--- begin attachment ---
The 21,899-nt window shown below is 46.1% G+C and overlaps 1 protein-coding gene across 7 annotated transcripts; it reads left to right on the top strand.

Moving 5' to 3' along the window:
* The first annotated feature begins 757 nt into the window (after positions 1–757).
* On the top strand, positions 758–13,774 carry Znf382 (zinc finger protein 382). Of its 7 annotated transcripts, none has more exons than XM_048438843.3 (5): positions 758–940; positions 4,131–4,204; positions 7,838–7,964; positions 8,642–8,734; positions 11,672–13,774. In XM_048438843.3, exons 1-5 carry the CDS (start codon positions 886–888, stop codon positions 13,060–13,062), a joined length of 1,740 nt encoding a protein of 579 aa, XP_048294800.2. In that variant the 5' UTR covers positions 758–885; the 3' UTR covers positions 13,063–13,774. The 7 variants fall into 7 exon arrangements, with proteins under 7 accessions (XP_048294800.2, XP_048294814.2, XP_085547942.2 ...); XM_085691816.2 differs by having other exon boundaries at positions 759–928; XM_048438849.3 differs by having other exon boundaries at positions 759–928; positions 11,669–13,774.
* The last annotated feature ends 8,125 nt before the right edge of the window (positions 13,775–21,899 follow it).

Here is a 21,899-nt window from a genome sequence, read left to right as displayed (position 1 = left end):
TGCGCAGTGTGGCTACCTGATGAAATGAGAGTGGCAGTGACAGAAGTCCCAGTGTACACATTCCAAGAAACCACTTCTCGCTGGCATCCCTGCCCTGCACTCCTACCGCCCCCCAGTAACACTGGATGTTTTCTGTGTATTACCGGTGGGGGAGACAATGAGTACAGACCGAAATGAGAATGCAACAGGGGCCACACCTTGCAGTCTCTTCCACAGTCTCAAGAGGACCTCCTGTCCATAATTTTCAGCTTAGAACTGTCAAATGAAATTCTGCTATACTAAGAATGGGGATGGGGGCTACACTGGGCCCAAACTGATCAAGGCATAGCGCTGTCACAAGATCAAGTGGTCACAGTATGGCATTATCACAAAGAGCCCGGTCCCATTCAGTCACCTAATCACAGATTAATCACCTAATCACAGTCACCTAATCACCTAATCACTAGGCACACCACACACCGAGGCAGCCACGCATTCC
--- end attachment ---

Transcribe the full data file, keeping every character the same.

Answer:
The 21,899-nt window shown below is 46.1% G+C and overlaps 1 protein-coding gene across 7 annotated transcripts; it reads left to right on the top strand.

Moving 5' to 3' along the window:
* The first annotated feature begins 757 nt into the window (after positions 1–757).
* On the top strand, positions 758–13,774 carry Znf382 (zinc finger protein 382). Of its 7 annotated transcripts, none has more exons than XM_048438843.3 (5): positions 758–940; positions 4,131–4,204; positions 7,838–7,964; positions 8,642–8,734; positions 11,672–13,774. In XM_048438843.3, exons 1-5 carry the CDS (start codon positions 886–888, stop codon positions 13,060–13,062), a joined length of 1,740 nt encoding a protein of 579 aa, XP_048294800.2. In that variant the 5' UTR covers positions 758–885; the 3' UTR covers positions 13,063–13,774. The 7 variants fall into 7 exon arrangements, with proteins under 7 accessions (XP_048294800.2, XP_048294814.2, XP_085547942.2 ...); XM_085691816.2 differs by having other exon boundaries at positions 759–928; XM_048438849.3 differs by having other exon boundaries at positions 759–928; positions 11,669–13,774.
* The last annotated feature ends 8,125 nt before the right edge of the window (positions 13,775–21,899 follow it).

Here is a 21,899-nt window from a genome sequence, read left to right as displayed (position 1 = left end):
TGCGCAGTGTGGCTACCTGATGAAATGAGAGTGGCAGTGACAGAAGTCCCAGTGTACACATTCCAAGAAACCACTTCTCGCTGGCATCCCTGCCCTGCACTCCTACCGCCCCCCAGTAACACTGGATGTTTTCTGTGTATTACCGGTGGGGGAGACAATGAGTACAGACCGAAATGAGAATGCAACAGGGGCCACACCTTGCAGTCTCTTCCACAGTCTCAAGAGGACCTCCTGTCCATAATTTTCAGCTTAGAACTGTCAAATGAAATTCTGCTATACTAAGAATGGGGATGGGGGCTACACTGGGCCCAAACTGATCAAGGCATAGCGCTGTCACAAGATCAAGTGGTCACAGTATGGCATTATCACAAAGAGCCCGGTCCCATTCAGTCACCTAATCACAGATTAATCACCTAATCACAGTCACCTAATCACCTAATCACTAGGCACACCACACACCGAGGCAGCCACGCATTCC